Don't worry, we'll get to Part III of my Walt Disney Marathon in a day or two. But in the meantime, I wanted to talk about my most recent race.
Last Sunday, I had the opportunity to try the Bank of America Shamrock Shuffle 8k in Chicago. Touted, the “world’s largest timed 8k,” the race certainly was my firs t experience in what I’m calling a “real race.” Mind you, I’ve run big races at Disney and the Hot Chocolate series, but the Shamrock had a veritable “who’s who” in today’s running. Names like Delilah DiCrescenzo and 2012 Olympian, Abdi Abdirahman would lead the pack and look for a victory after traversing the Chicago city streets in glorious running weather. The other races I had run were big, but not really big name. Plus the Elite Corral was jam packed with sub 25:00 runners, so you know this race was serious.
This was to be my third race of the season, but first major one.
First, let’s start back at the Expo. My wife and I went on Saturday to pick up our packets. I was glad to have submitted a qualifying time to move me up since there would be 40,000 runners in this monster. However, I could only muster up a Corral B, which was kinda sad, since this was the first race in a long time I wasn’t seeded in Corral A, but as of late, an old stress fracture injury started to rear its ugly head, so I planned to take it easy anyway.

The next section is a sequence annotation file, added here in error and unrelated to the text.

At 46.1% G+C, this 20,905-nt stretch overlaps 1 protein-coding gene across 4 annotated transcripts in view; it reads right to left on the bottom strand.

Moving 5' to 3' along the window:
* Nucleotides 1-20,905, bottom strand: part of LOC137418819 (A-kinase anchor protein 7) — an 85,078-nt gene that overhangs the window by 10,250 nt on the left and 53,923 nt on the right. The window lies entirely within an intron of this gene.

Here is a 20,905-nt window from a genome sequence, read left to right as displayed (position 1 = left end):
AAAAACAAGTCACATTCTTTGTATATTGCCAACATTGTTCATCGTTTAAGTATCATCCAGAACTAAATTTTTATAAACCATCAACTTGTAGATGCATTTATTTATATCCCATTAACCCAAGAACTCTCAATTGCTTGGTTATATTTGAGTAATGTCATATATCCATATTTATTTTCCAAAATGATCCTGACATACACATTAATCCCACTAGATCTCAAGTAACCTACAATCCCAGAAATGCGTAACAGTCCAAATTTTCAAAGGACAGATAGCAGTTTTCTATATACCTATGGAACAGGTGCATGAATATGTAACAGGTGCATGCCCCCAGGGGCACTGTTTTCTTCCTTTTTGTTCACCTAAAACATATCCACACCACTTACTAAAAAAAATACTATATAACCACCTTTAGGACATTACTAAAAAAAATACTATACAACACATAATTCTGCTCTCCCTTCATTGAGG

Overall, the Expo was well done and easy to navigate. Packet pickup was a breeze, as were the lines to get our shirts (seriously, red shirts for the Shamrock Shuffle? Very much a fail (even if they do look kinda cool)). Afterwards, we decided to check out all the goodies being offered at the Expo (I love running expos!). It was the usual same ole “I run for beer” bumper stickers, GU gels and apparel. But, there were a few highlights. First, the Motorola Motoactv running watch which is really cool. It remembers the songs that are playing when you show a jump in performance, effectively learning what works for you (beats all the Excel spreadsheets I do manually). I wasn’t really looking for myself, since I use a Garmin 610 & Nike + (more on that later), but more for my wife who recently asked about getting an iPod shuffle to use Nike + (she is currently using a Garmin 210). We played with it for awhile and felt it’s a really neat device, and may pick up once one of our devices craps out.
The other neat booth was the Newton running shoe booth. I had heard about Newtons before, but didn’t know much until after reading about them in the April Runner’s World. I was curious to check them out since my stress fracture was due to my running style and Newtons had strategic rubber placements to help combat these issues. I tried out the Newton Distance which were really comfy and light! Because of the extra layer of rubber on the midsole of the shoe it would definitely take some getting used to, but a very cool feeling shoe. Since I already have about 4 pairs of running shoes in rotation (and a few still sitting in boxes), I couldn’t really justify the cost just yet (but, they are on the horizon).